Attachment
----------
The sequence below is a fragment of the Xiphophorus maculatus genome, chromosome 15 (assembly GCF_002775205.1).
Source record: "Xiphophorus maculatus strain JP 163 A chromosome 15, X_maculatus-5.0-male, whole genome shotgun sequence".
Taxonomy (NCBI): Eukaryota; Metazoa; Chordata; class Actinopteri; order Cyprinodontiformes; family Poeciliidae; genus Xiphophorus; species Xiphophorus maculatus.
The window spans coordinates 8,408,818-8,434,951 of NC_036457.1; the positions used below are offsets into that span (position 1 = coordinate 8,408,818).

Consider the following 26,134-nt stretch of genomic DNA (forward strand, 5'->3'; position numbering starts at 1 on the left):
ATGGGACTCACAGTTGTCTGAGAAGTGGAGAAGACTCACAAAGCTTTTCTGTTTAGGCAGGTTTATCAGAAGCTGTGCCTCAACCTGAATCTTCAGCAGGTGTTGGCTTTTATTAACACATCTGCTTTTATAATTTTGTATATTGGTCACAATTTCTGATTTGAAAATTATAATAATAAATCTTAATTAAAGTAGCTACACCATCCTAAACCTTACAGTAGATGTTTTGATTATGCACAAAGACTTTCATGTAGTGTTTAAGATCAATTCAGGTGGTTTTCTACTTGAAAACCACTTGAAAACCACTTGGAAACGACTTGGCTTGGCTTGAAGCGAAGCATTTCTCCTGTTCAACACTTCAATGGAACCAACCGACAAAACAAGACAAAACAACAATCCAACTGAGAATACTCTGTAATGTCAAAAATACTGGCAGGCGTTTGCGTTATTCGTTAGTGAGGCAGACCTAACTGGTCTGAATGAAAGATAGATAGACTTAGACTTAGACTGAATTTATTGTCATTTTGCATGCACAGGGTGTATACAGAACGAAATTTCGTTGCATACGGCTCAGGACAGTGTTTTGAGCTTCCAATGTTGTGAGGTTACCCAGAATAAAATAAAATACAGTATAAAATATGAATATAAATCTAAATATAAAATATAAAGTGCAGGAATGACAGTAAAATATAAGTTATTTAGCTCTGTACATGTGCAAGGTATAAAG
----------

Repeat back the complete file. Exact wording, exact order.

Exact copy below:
The sequence below is a fragment of the Xiphophorus maculatus genome, chromosome 15 (assembly GCF_002775205.1).
Source record: "Xiphophorus maculatus strain JP 163 A chromosome 15, X_maculatus-5.0-male, whole genome shotgun sequence".
Taxonomy (NCBI): Eukaryota; Metazoa; Chordata; class Actinopteri; order Cyprinodontiformes; family Poeciliidae; genus Xiphophorus; species Xiphophorus maculatus.
The window spans coordinates 8,408,818-8,434,951 of NC_036457.1; the positions used below are offsets into that span (position 1 = coordinate 8,408,818).

Consider the following 26,134-nt stretch of genomic DNA (forward strand, 5'->3'; position numbering starts at 1 on the left):
ATGGGACTCACAGTTGTCTGAGAAGTGGAGAAGACTCACAAAGCTTTTCTGTTTAGGCAGGTTTATCAGAAGCTGTGCCTCAACCTGAATCTTCAGCAGGTGTTGGCTTTTATTAACACATCTGCTTTTATAATTTTGTATATTGGTCACAATTTCTGATTTGAAAATTATAATAATAAATCTTAATTAAAGTAGCTACACCATCCTAAACCTTACAGTAGATGTTTTGATTATGCACAAAGACTTTCATGTAGTGTTTAAGATCAATTCAGGTGGTTTTCTACTTGAAAACCACTTGAAAACCACTTGGAAACGACTTGGCTTGGCTTGAAGCGAAGCATTTCTCCTGTTCAACACTTCAATGGAACCAACCGACAAAACAAGACAAAACAACAATCCAACTGAGAATACTCTGTAATGTCAAAAATACTGGCAGGCGTTTGCGTTATTCGTTAGTGAGGCAGACCTAACTGGTCTGAATGAAAGATAGATAGACTTAGACTTAGACTGAATTTATTGTCATTTTGCATGCACAGGGTGTATACAGAACGAAATTTCGTTGCATACGGCTCAGGACAGTGTTTTGAGCTTCCAATGTTGTGAGGTTACCCAGAATAAAATAAAATACAGTATAAAATATGAATATAAATCTAAATATAAAATATAAAGTGCAGGAATGACAGTAAAATATAAGTTATTTAGCTCTGTACATGTGCAAGGTATAAAG